‘Become your stronger you:’ Mental Illness in the Black Community

Let’s talk mental health in the black community. Why is this a stigma? Who decided that it was taboo to speak about this topic? When are we going to stop the crab in a barrel mentality? 

All of my life I have known that I have issues with low self-esteem. I have always felt unwanted, not good enough, and unattractive. Holding onto these things have drastically changed the quality of life that I have lived. And the crazy thing is no one ever told me not to speak about it, it is just one of those unwritten rules that we live by. 

In April of last year I decided that in order to live the life that I truly deserve that I needed help. Yes, black people, it is okay to ask for help! 

Why is this the case though? We, as far back as slavery I’m sure, have been fed the notion that you have to be the strongest in every aspect of life to succeed. We have also believed that mental illnesses are a sign of weakness. When you add that to the age-old black proverb of “what happens in this house stays in this house” then you have a cocktail made perfectly for failure in our communities. 

Let’s address these things, head-on shall we? 

It’s simple logic, every person can’t be the strongest. With that being said, why hasn’t it come down to the last man standing? It hasn’t because that mentality is flawed. Instead of trying to be THE strongest, we must all try to be OUR strongest. Changing that thought process will release so much negative and unnecessary energy that the ability to enjoy life will increase instantly.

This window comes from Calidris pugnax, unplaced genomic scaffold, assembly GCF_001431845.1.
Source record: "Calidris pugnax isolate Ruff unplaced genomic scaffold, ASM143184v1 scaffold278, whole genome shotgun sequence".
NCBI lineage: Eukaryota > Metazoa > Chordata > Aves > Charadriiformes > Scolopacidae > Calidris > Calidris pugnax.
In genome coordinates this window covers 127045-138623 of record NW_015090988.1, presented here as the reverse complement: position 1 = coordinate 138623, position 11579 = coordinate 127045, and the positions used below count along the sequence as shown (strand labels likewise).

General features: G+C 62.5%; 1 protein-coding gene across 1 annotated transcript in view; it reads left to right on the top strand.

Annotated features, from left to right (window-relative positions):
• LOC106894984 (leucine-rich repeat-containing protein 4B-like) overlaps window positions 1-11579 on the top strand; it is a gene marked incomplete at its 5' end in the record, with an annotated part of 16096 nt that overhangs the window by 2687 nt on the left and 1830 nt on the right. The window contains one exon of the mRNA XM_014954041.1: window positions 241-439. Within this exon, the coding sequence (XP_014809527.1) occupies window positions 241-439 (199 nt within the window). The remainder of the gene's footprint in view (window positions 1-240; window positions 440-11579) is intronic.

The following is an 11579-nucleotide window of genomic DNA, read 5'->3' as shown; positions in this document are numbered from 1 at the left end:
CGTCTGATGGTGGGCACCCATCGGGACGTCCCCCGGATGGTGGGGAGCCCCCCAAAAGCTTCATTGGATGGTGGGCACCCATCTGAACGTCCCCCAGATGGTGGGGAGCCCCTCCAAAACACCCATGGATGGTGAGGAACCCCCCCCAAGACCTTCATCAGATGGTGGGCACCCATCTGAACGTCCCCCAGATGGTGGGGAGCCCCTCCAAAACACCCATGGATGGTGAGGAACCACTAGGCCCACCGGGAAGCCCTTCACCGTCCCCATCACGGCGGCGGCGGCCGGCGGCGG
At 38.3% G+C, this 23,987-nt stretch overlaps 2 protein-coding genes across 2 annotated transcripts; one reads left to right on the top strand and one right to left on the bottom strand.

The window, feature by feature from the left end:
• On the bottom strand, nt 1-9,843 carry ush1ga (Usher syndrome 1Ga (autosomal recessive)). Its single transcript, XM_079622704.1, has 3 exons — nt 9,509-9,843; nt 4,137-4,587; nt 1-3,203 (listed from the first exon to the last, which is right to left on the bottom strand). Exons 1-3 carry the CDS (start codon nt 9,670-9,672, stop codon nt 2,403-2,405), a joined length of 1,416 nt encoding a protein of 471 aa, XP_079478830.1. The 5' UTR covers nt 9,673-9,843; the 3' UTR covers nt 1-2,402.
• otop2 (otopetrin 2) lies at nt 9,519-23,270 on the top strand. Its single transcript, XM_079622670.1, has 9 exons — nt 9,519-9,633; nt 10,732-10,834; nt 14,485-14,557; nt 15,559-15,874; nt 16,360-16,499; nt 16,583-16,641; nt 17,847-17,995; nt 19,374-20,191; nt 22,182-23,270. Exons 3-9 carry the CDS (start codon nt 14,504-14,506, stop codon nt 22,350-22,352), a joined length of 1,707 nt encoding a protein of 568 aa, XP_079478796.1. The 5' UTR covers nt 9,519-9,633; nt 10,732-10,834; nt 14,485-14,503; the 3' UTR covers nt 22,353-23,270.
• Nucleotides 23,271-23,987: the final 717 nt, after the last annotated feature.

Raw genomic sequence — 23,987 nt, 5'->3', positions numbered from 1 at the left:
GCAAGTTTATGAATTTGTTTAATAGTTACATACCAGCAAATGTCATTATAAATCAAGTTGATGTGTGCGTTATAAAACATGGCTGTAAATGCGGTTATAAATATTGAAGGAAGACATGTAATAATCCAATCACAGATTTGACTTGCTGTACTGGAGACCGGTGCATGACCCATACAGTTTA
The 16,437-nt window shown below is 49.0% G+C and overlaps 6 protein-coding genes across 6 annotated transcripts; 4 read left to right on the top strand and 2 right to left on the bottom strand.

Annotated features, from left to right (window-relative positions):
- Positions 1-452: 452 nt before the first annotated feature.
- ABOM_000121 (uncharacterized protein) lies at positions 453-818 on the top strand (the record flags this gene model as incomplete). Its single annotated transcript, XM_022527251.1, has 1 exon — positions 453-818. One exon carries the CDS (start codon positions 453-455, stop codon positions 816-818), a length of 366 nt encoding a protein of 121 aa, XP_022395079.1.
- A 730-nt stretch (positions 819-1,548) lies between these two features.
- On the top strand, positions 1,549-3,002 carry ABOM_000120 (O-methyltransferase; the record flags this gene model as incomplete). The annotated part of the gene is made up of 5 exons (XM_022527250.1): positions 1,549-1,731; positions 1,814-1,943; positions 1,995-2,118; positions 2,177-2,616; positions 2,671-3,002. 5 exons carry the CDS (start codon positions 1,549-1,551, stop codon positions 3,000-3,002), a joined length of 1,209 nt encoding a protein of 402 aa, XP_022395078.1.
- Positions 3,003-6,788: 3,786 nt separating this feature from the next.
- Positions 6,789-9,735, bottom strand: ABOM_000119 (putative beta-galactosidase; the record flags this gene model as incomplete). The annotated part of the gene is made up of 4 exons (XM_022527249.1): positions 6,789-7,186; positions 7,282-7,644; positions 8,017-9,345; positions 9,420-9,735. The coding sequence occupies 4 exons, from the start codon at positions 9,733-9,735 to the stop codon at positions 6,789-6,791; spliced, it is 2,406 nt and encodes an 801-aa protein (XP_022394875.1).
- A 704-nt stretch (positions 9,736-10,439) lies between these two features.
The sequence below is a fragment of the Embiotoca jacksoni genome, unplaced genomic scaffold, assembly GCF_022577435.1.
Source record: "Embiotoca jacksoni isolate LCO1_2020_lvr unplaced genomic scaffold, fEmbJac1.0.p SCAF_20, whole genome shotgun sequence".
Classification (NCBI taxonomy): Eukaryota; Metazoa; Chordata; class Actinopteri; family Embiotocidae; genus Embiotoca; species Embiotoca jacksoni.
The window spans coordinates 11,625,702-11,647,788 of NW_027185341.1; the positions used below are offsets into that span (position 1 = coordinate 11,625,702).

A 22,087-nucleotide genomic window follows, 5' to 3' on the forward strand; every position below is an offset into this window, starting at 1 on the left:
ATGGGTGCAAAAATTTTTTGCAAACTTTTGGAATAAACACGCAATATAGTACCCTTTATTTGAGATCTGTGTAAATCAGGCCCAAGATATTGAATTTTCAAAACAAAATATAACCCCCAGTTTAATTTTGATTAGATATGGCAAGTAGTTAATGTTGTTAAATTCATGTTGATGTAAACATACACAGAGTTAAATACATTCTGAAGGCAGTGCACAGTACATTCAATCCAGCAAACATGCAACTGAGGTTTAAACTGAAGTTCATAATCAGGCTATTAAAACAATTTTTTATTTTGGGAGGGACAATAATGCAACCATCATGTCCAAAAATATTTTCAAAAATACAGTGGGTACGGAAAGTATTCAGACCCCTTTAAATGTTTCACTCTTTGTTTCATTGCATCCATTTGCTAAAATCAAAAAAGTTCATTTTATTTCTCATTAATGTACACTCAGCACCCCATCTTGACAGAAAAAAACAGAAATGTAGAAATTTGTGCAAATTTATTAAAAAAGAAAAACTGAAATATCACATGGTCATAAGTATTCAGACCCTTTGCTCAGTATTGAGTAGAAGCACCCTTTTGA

Next is the fallacy that mental illness is a sign of weakness. The truth of the matter is that mental illness isn’t the weakness, it is the lack of knowledge of it that is our weakness. If we step up and face our issues then we can release the power it has over our lives. Figuring out what triggers we have, and avoiding those will limit the time that we spend fighting. 

Finally, the biggest hindrance to my people. “What happens in this house, stays in this house.” This is so damaging to our peace and wellbeing. there are so many negatives that can have a safe harbor in our community because of this but we are going to stick to mental illness. If you do not speak to anyone about it, it will continue to have a strong hold on you. Big mamma or granny are not equipped to handle the severity of most of these issues, so they fester and develop and become unmanageable. 

So please people, see someone. Talk it out. Be brave and step outside of the accepted social norms of our community. Become your stronger you.

Torrey Brown is a loving husband, father, and son, and also an outspoken champion for the black cause and all social injustices.

Any views or opinions expressed in “Tuesdays with Torrey” are those of the author and do not necessarily reflect the views or opinions of the Watershed Voice staff or its board of directors.